What effect does early social contact have on dairy calves’ welfare?

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effect social contact calves' welfare
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In addition to needs such as food, water, shelter, and medical care, social contact is an important aspect of welfare for animals, just as it is for humans. Yet early socialisation of dairy calves is sometimes given lesser priority in the interest of physical health, with young calves housed individually to prevent the spread of contagious diseases such as those that cause diarrhea, or scours, a major source of calf mortality. 

Now a new US study has investigated whether this individually housed tactic is justified and what unintended consequences it may have.

Given different practical considerations, dairy calves’ age of introduction to social housing varies from farm to farm. Different ages of first socialisation may affect behavioural development and responses to later social grouping. 

In this study by a team from the University of Florida Department of Animal Sciences—and published in the Journal of Dairy Science—Holstein calves were housed either individually or in pairs during their first two weeks of life and then moved, first to groups of four and later to groups of eight, reflecting the dynamic conditions of many farms’ housing systems.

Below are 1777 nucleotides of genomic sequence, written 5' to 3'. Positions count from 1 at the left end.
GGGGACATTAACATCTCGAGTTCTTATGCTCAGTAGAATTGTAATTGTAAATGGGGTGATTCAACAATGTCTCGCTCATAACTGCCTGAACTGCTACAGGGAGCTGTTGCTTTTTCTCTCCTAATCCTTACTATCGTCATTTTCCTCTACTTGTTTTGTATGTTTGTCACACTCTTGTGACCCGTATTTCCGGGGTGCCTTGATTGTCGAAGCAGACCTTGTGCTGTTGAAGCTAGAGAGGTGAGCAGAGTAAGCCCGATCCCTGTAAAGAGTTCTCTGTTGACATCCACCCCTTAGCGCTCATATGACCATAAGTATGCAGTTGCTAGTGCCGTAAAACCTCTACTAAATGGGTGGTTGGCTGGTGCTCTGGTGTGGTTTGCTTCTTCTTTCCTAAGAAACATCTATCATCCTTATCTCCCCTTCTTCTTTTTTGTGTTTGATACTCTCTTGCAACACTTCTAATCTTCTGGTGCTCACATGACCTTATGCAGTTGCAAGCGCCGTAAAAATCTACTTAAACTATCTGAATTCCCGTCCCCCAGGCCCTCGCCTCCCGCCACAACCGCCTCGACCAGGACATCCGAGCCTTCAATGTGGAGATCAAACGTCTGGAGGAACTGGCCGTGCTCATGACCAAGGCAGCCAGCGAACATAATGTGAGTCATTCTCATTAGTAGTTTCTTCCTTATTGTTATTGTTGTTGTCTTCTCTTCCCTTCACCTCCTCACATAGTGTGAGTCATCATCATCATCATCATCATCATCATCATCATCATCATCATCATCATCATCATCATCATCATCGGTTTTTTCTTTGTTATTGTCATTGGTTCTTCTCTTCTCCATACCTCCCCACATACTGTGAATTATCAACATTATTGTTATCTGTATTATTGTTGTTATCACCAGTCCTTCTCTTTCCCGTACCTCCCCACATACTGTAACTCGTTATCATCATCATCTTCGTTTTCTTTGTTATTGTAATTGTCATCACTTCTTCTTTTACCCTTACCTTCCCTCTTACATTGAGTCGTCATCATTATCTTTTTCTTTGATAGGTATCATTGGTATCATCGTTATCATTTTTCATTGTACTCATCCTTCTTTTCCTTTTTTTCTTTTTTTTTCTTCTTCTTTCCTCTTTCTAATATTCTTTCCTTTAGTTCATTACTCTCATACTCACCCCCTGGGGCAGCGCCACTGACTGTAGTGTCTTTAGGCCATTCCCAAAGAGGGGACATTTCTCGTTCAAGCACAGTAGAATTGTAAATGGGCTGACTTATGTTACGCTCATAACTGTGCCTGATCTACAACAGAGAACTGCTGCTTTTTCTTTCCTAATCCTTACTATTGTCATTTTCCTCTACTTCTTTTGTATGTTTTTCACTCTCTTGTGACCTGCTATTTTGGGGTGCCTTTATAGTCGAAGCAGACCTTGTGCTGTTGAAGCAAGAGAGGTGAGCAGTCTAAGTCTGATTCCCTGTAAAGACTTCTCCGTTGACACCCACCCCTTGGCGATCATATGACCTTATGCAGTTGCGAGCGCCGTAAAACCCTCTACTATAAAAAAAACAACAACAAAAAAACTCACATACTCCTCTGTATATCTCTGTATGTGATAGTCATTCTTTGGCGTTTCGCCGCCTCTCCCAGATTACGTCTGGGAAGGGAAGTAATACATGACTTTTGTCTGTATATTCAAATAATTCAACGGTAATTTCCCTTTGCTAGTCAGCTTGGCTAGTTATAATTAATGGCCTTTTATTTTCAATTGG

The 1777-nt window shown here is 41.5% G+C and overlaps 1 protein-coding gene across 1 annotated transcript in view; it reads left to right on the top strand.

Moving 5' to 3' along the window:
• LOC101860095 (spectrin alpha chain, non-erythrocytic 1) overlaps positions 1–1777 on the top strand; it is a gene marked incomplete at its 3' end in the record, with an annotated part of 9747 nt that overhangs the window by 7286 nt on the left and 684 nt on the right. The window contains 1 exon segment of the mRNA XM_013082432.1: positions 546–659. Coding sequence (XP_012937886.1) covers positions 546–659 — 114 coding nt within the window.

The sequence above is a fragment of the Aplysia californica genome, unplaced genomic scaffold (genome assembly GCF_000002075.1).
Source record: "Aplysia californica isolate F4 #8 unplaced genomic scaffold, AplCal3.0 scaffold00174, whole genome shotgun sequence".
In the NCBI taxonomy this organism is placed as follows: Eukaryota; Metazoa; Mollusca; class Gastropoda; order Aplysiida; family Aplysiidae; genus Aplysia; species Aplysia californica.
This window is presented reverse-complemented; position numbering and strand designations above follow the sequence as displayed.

Throughout the study, researchers monitored the calves’ ability to learn to feed independently from the teat bucket in early life, and then from the autofeeder. Calf health, feed intake, and weight gain were recorded, as well as activity and social interactions—with surprising results.

“We anticipated that calves reared with social contact in the first weeks would engage more with novel pen resources, have increased social interaction, and have increased lying time upon social grouping, compared with calves previously individually housed,” lead investigator Dr Emily Miller-Cushon said. 

However, the scientists found little difference in most of the measured outcomes between the differently socialised groups. The most important difference was consistently greater social resting time among initially pair-housed calves, suggesting greater overall comfort with pen-mates, even upon first introduction.

Dr Miller-Cushon added that the results showed “minimal other effects on behaviour and no detrimental effects on performance”.

There was even a tendency for fewer days of diarrhea among calves housed in pairs after birth. 

“Although concern for calf health is often cited as reason to house calves individually, at least for a short period after birth, we found a tendency for reduced scours in pair-housed calves, providing evidence that social housing does not negatively affect, and may benefit, early-life calf health,” the authors said.

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